Wageningen University & Research scientists have shown that specific biomass ingredients help a unique class of enzymes (Lytic Polysaccharide MonoOxygenases, LPMO’s) to breakdown recalcitrant polysaccharides, such as cellulose. These findings pave the way for more efficient production of second-generation biofuels and biomaterials from non-edible biomass.
To facilitate the transition from mineral oil to renewable energy resources it is a requirement to ensure a permanent supply of resources for the manufacturing industry. One of these renewable resources is cellulose, the most available natural polymer on the globe. However, the release of building blocks from cellulose is difficult and expensive since cellulose is highly resistant towards enzymatic decomposition.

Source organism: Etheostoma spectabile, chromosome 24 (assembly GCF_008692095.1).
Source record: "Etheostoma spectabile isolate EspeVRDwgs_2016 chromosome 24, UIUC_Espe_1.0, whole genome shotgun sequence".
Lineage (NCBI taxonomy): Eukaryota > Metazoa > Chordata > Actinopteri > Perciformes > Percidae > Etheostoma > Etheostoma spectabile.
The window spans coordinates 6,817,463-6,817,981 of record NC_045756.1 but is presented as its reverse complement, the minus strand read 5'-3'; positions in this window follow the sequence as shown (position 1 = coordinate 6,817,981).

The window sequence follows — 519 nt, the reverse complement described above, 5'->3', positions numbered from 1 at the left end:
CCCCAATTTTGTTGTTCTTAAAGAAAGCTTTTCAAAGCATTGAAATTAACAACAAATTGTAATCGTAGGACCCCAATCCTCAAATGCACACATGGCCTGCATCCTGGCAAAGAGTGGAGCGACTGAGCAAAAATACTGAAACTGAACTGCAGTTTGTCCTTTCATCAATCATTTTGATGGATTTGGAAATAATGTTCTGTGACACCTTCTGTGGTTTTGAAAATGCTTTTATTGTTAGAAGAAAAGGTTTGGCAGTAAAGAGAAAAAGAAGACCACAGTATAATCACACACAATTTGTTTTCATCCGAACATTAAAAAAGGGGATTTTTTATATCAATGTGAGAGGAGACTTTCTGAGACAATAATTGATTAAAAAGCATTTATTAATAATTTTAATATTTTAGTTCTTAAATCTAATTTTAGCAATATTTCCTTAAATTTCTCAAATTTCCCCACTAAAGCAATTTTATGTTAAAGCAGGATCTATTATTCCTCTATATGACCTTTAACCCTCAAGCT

For example, the crystalline cellulose fraction is poorly accessible for common enzymes, such as cellulases. Strikingly, recently discovered enzymes called lytic polysaccharide monooxygenases or LPMO’s for short, are able to improve the accessibility of cellulose and thereby decomposition by cellulases. These LPMO’s require the support of additional reducing agents to operate on industrial relevant conditions. Wageningen University & Research scientists have shown that these additional agents are present in the plant biomass, which is of interest for the processing & manufacturing industry.
The results of this study can be found in
Biotechnology for Biofuels (august 2016, DOI: 10.1186/s13068-016-0594-y).